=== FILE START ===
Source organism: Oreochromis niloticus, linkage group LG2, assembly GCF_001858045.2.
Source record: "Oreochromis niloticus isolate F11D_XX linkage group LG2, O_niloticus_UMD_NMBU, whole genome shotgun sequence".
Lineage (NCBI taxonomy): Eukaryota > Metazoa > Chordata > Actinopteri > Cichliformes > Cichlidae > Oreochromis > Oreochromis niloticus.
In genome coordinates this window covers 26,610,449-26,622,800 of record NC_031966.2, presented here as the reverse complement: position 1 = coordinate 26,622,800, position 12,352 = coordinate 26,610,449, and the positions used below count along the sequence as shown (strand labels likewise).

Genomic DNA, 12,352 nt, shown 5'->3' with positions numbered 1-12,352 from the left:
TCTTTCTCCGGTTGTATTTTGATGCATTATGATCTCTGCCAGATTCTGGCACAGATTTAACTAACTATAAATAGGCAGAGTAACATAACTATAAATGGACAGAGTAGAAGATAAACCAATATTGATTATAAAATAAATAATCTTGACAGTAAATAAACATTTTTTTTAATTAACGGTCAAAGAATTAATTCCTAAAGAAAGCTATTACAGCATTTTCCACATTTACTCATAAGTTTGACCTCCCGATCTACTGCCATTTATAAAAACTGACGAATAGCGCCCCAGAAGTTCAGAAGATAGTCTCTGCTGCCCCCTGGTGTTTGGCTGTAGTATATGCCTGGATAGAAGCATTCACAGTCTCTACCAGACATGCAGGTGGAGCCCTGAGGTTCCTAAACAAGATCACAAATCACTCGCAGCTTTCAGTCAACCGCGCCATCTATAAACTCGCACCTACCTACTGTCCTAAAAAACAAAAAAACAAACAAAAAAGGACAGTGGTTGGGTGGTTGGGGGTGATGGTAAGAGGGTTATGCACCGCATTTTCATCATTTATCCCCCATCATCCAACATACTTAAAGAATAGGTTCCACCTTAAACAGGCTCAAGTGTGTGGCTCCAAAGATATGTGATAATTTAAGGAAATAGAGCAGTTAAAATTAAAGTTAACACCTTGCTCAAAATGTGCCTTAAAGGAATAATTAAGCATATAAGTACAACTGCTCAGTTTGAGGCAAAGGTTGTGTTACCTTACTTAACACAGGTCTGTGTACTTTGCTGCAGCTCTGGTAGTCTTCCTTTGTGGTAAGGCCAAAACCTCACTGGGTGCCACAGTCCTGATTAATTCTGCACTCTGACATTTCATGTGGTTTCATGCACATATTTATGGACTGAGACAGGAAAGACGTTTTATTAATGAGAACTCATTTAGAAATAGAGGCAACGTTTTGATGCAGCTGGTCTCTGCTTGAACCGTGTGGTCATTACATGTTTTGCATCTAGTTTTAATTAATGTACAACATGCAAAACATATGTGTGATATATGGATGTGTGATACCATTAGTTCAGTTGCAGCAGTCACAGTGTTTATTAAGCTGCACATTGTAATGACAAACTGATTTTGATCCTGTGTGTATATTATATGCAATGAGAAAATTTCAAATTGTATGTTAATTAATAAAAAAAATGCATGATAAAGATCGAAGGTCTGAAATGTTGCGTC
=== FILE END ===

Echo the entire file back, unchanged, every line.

Source organism: Oreochromis niloticus, linkage group LG2, assembly GCF_001858045.2.
Source record: "Oreochromis niloticus isolate F11D_XX linkage group LG2, O_niloticus_UMD_NMBU, whole genome shotgun sequence".
Lineage (NCBI taxonomy): Eukaryota > Metazoa > Chordata > Actinopteri > Cichliformes > Cichlidae > Oreochromis > Oreochromis niloticus.
In genome coordinates this window covers 26,610,449-26,622,800 of record NC_031966.2, presented here as the reverse complement: position 1 = coordinate 26,622,800, position 12,352 = coordinate 26,610,449, and the positions used below count along the sequence as shown (strand labels likewise).

Genomic DNA, 12,352 nt, shown 5'->3' with positions numbered 1-12,352 from the left:
TCTTTCTCCGGTTGTATTTTGATGCATTATGATCTCTGCCAGATTCTGGCACAGATTTAACTAACTATAAATAGGCAGAGTAACATAACTATAAATGGACAGAGTAGAAGATAAACCAATATTGATTATAAAATAAATAATCTTGACAGTAAATAAACATTTTTTTTAATTAACGGTCAAAGAATTAATTCCTAAAGAAAGCTATTACAGCATTTTCCACATTTACTCATAAGTTTGACCTCCCGATCTACTGCCATTTATAAAAACTGACGAATAGCGCCCCAGAAGTTCAGAAGATAGTCTCTGCTGCCCCCTGGTGTTTGGCTGTAGTATATGCCTGGATAGAAGCATTCACAGTCTCTACCAGACATGCAGGTGGAGCCCTGAGGTTCCTAAACAAGATCACAAATCACTCGCAGCTTTCAGTCAACCGCGCCATCTATAAACTCGCACCTACCTACTGTCCTAAAAAACAAAAAAACAAACAAAAAAGGACAGTGGTTGGGTGGTTGGGGGTGATGGTAAGAGGGTTATGCACCGCATTTTCATCATTTATCCCCCATCATCCAACATACTTAAAGAATAGGTTCCACCTTAAACAGGCTCAAGTGTGTGGCTCCAAAGATATGTGATAATTTAAGGAAATAGAGCAGTTAAAATTAAAGTTAACACCTTGCTCAAAATGTGCCTTAAAGGAATAATTAAGCATATAAGTACAACTGCTCAGTTTGAGGCAAAGGTTGTGTTACCTTACTTAACACAGGTCTGTGTACTTTGCTGCAGCTCTGGTAGTCTTCCTTTGTGGTAAGGCCAAAACCTCACTGGGTGCCACAGTCCTGATTAATTCTGCACTCTGACATTTCATGTGGTTTCATGCACATATTTATGGACTGAGACAGGAAAGACGTTTTATTAATGAGAACTCATTTAGAAATAGAGGCAACGTTTTGATGCAGCTGGTCTCTGCTTGAACCGTGTGGTCATTACATGTTTTGCATCTAGTTTTAATTAATGTACAACATGCAAAACATATGTGTGATATATGGATGTGTGATACCATTAGTTCAGTTGCAGCAGTCACAGTGTTTATTAAGCTGCACATTGTAATGACAAACTGATTTTGATCCTGTGTGTATATTATATGCAATGAGAAAATTTCAAATTGTATGTTAATTAATAAAAAAAATGCATGATAAAGATCGAAGGTCTGAAATGTTGCGTC